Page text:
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#eulogizingaretha: A Rose Is Still A Rose - The Feminist Wire

#eulogizingaretha: A Rose Is Still A Rose

By Crystal Rook

The first rose I will give You will be the Prickly Wild Rose to commemorate the struggles, mountains, disappointments, battles, joys, freedom, and demands for respect and justice while capturing the human experiences in Your voice. I realize You may not want to remember those times that were painful, that brought You tears and headaches, especially when You didn’t know what to do as a single parent. But God. You had to hold God’s Hand for God never let You go. Single mother, yet Never Alone. Sexually Traumatized. Prickly Wild to the touch, yet, it is still a Rose. In All its glory. A Rose. Like You. A Queen. In Your Glory that took 76 years to fully manifest.

The second rose I will give You will be the Memorial Rose to remember the sound of Your voice that will forever be in the Earth. The groans, riffs, the power, the press, the push, the strength, the joys, the love, freedom, the respect, and the gut-wrench it took for You to sing these songs to get You over. We feel them every time we hear them. My dear Queen, You showed us that Victory was not only possible, but imminent. My dear Queen, because You dared to let your imagination flow freely, we are able to walk and run freely in our bodies that these evil systems try to oppress daily, on which “we are afflicted in every way, but not crushed; perplexed, but not driven to despair” (2 Corinthians 4:8 NRSV). As the Memorial Rose that You are, You belted out “Be not dismayed or ever be tired. God will take care of you.”  

The last rose I will give You will be the Golden Celebration rose to celebrate all of You, the authentic You. The anointed, miraculous, earth-shaken gift that was made into caramel, woman flesh that is walking on the streets of gold. You didn’t care what nobody said about the size of your arms nor the plunge of  Your cleavage. You wore the fur coat and took it off like “Here I Am & What?!” You loved your body regardless of its size, and that taught us big girls and women to do the same. Queen, You showed us that we too are Queens, and our bodies are to be respected, adored, loved, and touched on our own terms. You were an example of what it looks like to see ourselves through the eyes of God. You rendered unto us true Imago Dei moments on stage every time you stepped on it, and this is why You are Our Golden Celebration Rose.

Although You are not in flesh incarnate with us anymore, You are now a Red Rose in our Mother’s Garden. You go ahead on and Sway from side to side. Bloom Baby Bloom.  Enjoy the Ruah as it brushes against your green petals everyday Queen. We’ll see you in due time.


Elder Crystal Rook, M.Div., MACC is an Activist, Writer, rising Scholar, Community Organizer, Womanist Theologian, and ordained Elder. She is the Creative Director & Consultant of Apostolic R.E.B.E.L. (Revolutionary. Evolving. Balance. Empower. Liberate.), a faith-based organization that provides mentorship, project management, and workshops for leadership and laypersons, particularly for thinking Apostolic and Pentecostals who desire to create spaces of transformative ministries. Elder Rook is a Writer for Fidelia Magazine, a Young Clergy Women, International online magazine. She is currently curating a blog series called ‘Tanks & Flowers’.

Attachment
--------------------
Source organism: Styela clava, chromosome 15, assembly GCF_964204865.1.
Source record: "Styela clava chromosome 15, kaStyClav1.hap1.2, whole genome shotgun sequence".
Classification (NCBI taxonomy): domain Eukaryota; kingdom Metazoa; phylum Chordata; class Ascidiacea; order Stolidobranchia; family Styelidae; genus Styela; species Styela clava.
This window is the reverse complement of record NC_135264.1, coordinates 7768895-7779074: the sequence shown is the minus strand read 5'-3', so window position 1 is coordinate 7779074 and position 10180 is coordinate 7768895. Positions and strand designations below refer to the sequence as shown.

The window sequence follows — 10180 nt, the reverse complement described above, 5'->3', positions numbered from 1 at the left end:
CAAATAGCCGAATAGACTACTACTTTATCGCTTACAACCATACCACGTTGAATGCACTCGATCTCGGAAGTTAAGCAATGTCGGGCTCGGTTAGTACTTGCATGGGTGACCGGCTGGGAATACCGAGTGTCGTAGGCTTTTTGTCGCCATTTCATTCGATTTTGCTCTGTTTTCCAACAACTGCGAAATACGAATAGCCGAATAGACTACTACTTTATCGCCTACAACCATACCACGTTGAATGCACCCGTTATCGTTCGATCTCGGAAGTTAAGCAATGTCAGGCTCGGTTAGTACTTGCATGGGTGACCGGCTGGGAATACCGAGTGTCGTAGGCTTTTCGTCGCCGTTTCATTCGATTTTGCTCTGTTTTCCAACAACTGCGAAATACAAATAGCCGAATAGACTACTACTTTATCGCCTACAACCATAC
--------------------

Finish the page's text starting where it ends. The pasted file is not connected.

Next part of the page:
Elder Rook’s work is to create spaces for dialogues and action of communal love, healing, liberation, good & healthy foods, and cooperative economics so people, especially Black women can be liberated so they may teach and liberate others. Elder Rook believes Jesus-believers are the hands and feet of Jesus and must be active in both prayer and working in the vineyard to better the lives of humanity. Elder Rook truly believes that in God’s Word there is life, deliverance, transformation, and healing, which she desires to see these manifested in fullness in the lives of God’s creation.

Her goal as an activist and community organizer is to engage multiple voices to reveal the oppressive systemic designs that affects people regardless of socioeconomic status, gender, or ethnicity, and to create sustainable solutions for all humanity. She passionately works in the intersections of Food Justice, Faith, Ecology, Race, Spirituality, & Body Politics, particularly in the lives of Black women. She has had the opportunity to present her research on the intersections of Black women, Food, and Body Image at the Yale Food Systems Symposium. She is a 2017 and 2015 fellow of Princeton Theological Seminary Black Theology Leadership Institute. Elder Rook is a member of Church Women United Forsyth Unit and is the recipient of the Church Women United 2016 Young Key Woman Award. She also serves on the boards of Annie’s Hope, a shelter for domestic abused women and Winston-Salem Foundation for Women and Girls of Color.

She pursued theological education through Apex School of Theology where she received a Masters in Christian Counseling in 2012 and a Masters of Divinity in 2015 with a concentration in Food and Faith from Wake Forest University School of Divinity. Her food and faith journey led her to attend and graduate from Urban Farm School through the Forsyth County Cooperative Extension in November 2016.

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